The police killed the homeowner while responding to a burglry in Pittsburgh. Can citizens trust the police?

  • Yes, citizens can trust the police.

    Most law enforcement officers do a good job. Most encounters between police and the public are completely safe. However, there are a few tragic times where police actions have been careless, resulting in the deaths of innocent people. By and large, though, the public can generally trust the police to do the right things.

  • No, not always.

    Police are not fully trustworthy, simply because they are human beings. Human beings are not perfect, and never will be. Police officers have a very difficult and risky job, and they are bound to make mistakes simply because of their flaws as human beings and the high pressure of their jobs. Additionally, certain groups have even less reason to trust the police because of implicit biases, and occasionally conscious prejudices. For example, African-Americans have more reason to not trust the police, since they are more likely assumed to be guilty, mostly because of implicit bias.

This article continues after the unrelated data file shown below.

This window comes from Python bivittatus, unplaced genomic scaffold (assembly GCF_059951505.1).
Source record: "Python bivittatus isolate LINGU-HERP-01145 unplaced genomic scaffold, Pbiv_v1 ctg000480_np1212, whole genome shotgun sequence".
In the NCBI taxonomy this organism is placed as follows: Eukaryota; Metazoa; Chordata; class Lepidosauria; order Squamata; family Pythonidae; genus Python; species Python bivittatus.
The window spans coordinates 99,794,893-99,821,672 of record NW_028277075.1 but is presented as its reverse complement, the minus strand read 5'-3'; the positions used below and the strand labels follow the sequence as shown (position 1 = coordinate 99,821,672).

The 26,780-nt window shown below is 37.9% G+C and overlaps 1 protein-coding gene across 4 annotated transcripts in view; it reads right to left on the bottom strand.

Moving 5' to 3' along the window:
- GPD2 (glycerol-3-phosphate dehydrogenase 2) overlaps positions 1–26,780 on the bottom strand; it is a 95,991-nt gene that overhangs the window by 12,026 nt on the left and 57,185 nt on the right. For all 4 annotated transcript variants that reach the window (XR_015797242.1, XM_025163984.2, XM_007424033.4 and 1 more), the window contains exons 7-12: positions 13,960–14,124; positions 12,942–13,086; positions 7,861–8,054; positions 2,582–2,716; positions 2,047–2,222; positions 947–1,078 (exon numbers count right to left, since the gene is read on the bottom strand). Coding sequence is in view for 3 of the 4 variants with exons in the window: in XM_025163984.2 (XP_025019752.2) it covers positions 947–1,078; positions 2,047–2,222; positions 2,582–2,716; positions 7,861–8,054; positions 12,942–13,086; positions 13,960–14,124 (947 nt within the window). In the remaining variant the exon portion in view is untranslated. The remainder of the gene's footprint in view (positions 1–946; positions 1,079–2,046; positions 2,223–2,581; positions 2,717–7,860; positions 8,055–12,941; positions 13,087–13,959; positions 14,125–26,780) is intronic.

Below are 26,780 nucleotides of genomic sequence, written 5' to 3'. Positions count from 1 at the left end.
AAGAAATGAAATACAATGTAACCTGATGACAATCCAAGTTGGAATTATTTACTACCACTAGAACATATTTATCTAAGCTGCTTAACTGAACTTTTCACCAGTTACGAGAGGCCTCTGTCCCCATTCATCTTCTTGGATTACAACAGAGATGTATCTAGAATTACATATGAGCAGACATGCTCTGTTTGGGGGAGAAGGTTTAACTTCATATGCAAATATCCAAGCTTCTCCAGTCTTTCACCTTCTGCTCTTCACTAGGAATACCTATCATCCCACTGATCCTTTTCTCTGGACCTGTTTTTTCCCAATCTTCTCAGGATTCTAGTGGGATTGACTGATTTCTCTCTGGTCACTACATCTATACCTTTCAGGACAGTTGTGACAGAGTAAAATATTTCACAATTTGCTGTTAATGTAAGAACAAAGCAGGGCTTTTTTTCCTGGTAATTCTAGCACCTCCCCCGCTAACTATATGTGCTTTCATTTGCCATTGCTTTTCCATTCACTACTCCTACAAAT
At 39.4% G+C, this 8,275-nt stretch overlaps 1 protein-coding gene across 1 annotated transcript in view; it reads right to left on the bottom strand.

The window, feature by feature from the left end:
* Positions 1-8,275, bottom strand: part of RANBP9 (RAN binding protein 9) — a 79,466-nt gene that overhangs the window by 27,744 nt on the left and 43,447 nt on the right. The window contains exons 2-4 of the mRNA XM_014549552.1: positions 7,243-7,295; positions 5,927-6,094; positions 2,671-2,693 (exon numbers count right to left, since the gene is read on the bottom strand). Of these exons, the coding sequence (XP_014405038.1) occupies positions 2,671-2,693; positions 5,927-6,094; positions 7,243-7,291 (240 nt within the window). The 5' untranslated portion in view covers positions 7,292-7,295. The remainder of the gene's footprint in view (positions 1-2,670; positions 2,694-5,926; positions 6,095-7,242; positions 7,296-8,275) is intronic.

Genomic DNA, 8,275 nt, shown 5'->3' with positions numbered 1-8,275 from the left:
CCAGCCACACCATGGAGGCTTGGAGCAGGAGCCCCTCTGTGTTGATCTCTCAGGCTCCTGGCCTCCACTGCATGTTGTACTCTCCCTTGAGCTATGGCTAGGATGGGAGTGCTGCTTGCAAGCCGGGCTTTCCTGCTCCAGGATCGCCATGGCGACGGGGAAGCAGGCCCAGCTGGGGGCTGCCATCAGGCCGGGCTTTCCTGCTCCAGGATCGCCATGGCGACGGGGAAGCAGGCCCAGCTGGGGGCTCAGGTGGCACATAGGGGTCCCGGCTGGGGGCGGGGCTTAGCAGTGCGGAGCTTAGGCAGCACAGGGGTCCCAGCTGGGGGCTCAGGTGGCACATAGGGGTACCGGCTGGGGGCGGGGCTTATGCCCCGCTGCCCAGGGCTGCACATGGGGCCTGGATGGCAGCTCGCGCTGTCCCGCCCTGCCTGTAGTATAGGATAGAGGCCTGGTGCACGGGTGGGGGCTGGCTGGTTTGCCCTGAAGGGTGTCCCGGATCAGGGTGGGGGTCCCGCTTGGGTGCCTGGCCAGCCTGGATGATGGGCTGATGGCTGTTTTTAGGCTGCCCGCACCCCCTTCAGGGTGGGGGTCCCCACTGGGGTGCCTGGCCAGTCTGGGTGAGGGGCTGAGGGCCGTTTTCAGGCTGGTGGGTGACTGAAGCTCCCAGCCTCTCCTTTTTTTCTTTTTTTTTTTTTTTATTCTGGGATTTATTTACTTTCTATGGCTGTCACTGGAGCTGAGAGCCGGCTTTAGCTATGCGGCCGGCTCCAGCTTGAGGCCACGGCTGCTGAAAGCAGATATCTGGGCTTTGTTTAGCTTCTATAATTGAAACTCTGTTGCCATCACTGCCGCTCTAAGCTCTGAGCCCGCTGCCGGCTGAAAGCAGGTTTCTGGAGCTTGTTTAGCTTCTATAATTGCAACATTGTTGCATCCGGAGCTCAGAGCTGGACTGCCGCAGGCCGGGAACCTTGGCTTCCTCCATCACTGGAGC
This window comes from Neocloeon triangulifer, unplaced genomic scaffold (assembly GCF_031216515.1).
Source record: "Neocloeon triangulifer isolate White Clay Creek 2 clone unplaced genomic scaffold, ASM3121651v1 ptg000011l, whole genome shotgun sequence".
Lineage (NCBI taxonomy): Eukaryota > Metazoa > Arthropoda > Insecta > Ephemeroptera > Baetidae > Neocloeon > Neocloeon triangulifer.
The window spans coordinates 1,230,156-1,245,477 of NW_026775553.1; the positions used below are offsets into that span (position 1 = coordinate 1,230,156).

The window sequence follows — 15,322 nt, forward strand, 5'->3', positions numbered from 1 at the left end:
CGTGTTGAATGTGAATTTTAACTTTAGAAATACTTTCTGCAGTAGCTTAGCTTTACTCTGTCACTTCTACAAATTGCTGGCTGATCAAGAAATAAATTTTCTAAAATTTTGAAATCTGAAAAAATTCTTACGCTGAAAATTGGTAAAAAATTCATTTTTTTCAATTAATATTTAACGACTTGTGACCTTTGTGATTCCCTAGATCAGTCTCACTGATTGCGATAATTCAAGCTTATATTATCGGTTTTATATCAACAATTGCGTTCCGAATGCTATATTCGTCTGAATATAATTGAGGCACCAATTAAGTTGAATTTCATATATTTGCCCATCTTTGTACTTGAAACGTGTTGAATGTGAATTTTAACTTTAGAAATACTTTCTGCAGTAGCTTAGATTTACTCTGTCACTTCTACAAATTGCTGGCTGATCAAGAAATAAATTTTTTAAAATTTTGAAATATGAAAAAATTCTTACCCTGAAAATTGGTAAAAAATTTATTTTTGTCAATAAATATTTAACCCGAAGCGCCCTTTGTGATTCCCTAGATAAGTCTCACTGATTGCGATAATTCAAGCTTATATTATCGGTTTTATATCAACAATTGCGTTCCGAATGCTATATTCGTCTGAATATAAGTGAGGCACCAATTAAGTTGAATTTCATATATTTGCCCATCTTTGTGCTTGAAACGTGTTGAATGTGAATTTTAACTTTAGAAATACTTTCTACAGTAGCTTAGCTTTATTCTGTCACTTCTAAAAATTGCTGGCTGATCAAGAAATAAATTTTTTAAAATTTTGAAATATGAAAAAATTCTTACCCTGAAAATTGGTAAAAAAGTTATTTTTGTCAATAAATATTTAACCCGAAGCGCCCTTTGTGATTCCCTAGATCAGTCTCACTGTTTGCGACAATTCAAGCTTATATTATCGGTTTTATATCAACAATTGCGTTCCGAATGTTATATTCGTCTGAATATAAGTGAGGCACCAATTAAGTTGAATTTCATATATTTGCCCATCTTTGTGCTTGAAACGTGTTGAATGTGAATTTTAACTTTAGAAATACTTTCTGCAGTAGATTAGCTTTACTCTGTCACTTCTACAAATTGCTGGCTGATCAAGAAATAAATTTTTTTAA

• They hurt their enemies.

    It's no secret that police misconduct rates are higher than ever before. Police don't care about the little people. They go into their position in order to have power. They only work for 20 years and then retire with a huge pension. They shoot people if they don't like their race or for any other reason and they're never held accountable.

  • Most of the time citizens can trust the police, but not always.

    For the most part, the public and rely on and trust the police. There are those situations however, where this is not the case. Sometimes the police are lax in following the rules when determining if a person is breaking the law. They act rashly and don't get all the necessary information, and/or don't follow proper procedure.

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Arget says2017-01-23T21:53:05.330
That depends on both the individual and the institution, I think that most policemen want to do their best for all the people. However both the policemen and the departments are vulnerable to corruption and bias, as has been shown in DOJ reviews for cities like Chicago. It is the corrupted that we have to be careful of because a non corrupted department would work to reduce or remove bias and unnecessary force. So in conclusion whether citizens can trust the police depends on if it has been corrupted or not, which in turn depends on the vigilance of the institutions and the citizens.